Are you thinking about passing assets on to your next generation? Whether your parents are aging and your own children are reaching adulthood, or you simply realize that you need to focus on wealth-transfer plans, we can help you plan and execute a strategy to shift the wealth you’ve created to the possession and control of the next generation

Among some of the issues to consider are your own family values, relationships, business continuity, portfolio strategy, taxes and ownership structures. Ultimately, it boils down to 3 things, control, responsibility and timing.

Common goals include:

  • Maximizing your wealth transfer to the next generation
  • Protecting your heirs from creditors
  • Controlling assets
  • Avoiding or limiting estate taxes, both federal and state.
  • Incorporating your charitable efforts

Here are some techniques to support your objectives:

Annual gifting:

This is a simple way to pass wealth to your next generation. Each individual may gift up to $15,000 annually to each heir, $30,000 for married couples. There’s no gift tax return required as long as you stay within that limit.


Revocable Trust:

Revocable trusts, commonly called “living trusts,” are an effective estate-planning tool for avoiding the costs and hassles of probate, preserving privacy and preparing your estate for ease of transition after you pass away. Unlike in a Will, assets in a living trust will generally pass to heirs sooner


Irrevocable Life Insurance Trust:

With an irrevocable life insurance trust, you obtain a life insurance policy and the owner is a trust outside your taxable estate. Each year, you gift premiums to the trust to pay for the policy. When you pass away, the death benefit is paid out in trust, avoiding income and estate taxes. Thus, it accomplishes the goals of protecting assets from creditors and allows you some control over assets while avoiding estate taxes.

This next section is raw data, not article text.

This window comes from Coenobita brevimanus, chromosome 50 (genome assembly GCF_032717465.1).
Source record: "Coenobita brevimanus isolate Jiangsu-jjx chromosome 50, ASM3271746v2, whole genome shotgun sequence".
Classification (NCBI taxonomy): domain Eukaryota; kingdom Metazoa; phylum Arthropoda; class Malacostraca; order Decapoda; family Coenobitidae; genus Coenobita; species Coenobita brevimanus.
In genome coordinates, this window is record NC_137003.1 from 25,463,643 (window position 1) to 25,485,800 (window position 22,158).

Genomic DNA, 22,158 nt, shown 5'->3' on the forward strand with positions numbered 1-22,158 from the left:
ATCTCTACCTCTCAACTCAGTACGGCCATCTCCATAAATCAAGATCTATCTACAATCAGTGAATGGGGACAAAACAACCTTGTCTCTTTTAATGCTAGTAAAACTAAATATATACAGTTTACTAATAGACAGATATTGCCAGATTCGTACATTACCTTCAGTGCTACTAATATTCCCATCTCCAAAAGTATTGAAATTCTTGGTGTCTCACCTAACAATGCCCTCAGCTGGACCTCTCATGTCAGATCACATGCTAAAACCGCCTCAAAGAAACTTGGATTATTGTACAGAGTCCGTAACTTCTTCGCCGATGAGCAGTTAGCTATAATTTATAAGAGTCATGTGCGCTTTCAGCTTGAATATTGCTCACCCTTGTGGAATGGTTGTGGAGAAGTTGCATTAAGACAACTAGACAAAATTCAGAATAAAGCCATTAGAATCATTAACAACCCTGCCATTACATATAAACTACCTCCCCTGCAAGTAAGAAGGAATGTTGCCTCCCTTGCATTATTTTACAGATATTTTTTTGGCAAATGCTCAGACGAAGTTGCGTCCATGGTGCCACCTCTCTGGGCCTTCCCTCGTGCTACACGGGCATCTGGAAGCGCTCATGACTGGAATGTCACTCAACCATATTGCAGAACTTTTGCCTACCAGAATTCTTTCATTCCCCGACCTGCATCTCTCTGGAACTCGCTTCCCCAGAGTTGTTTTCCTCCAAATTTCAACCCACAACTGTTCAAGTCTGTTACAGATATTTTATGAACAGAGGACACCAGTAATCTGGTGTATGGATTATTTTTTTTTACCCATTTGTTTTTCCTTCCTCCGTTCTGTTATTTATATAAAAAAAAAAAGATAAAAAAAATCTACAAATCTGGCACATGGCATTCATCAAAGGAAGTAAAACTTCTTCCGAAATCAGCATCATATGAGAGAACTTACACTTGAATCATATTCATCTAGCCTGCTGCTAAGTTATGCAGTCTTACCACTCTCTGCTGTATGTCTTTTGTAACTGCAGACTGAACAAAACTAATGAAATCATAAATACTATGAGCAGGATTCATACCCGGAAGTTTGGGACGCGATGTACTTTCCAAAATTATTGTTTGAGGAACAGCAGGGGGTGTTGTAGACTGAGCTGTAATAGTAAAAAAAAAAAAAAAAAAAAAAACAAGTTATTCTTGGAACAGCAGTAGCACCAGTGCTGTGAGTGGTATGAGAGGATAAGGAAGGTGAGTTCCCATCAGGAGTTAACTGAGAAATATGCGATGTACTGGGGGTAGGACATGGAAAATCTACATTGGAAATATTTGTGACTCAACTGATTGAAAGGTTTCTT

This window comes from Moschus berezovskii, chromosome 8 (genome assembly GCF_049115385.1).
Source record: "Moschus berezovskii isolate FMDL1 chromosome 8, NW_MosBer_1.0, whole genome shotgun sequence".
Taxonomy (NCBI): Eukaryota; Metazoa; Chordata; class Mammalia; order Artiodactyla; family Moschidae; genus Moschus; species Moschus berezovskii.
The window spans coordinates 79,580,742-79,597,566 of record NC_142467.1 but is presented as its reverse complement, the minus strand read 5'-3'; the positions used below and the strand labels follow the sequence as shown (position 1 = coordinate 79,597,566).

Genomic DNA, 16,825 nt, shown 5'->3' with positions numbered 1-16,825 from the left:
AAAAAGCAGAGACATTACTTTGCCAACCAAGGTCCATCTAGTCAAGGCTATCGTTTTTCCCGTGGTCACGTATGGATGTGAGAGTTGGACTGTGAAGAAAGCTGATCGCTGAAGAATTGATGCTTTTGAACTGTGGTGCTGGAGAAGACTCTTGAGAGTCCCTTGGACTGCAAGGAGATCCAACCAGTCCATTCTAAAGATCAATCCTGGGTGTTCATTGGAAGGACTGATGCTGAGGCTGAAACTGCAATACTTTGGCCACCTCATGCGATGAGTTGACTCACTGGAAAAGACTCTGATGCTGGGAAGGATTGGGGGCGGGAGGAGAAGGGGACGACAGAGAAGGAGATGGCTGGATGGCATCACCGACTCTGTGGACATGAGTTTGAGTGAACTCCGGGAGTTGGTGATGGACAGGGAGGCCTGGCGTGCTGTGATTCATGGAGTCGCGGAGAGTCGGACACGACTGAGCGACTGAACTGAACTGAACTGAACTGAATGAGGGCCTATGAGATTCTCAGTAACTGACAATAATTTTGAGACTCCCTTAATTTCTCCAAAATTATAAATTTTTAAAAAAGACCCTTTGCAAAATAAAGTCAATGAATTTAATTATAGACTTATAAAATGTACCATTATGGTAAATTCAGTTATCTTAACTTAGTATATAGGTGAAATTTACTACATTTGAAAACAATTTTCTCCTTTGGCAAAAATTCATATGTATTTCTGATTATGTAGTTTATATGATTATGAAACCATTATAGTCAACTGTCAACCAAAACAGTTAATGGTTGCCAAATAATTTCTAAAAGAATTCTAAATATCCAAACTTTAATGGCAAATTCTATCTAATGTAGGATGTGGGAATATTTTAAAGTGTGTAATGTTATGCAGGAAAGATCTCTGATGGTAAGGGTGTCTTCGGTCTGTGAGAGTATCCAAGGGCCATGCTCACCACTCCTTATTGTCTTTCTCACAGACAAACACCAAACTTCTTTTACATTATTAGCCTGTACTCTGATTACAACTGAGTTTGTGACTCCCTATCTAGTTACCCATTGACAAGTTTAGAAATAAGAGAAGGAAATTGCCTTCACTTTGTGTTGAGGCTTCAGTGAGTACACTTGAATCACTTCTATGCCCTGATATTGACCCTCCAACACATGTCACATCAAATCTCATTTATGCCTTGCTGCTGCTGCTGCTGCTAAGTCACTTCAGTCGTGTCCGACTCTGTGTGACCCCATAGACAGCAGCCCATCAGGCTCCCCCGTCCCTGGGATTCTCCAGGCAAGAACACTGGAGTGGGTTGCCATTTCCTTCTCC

Grantor Retained Annuity Trusts:

This estate planning strategy can freeze an estate. That means that you place most of the future growth of certain assets outside of your taxable estate. You choose assets that have a high growth potential or present a valuation discount, aiming to earn more than the interest rate set by the government. The difference between the growth and interest rate is what remains outside the estate. All taxes are paid by the person lending assets to the trust so that the assets outside your taxable estate grow income tax free.

These are just a few of the many estate-planning strategies you can use to help you effectively transfer assets to your next generation. Experts often suggest that you:

  • Begin with a family dialogue
  • Hire an experienced estate planning attorney to help guide you
  • Don’t overlook the amount that you need to satisfy your own lifestyle

Wealth transfer is inevitable whether it be planned and orderly or expensive and chaotic. You need to decide what’s the best strategy for your situation and identify your asset goals.

Contact Attorney AmySue Taylor RN, MSN, JD to being your estate planning today.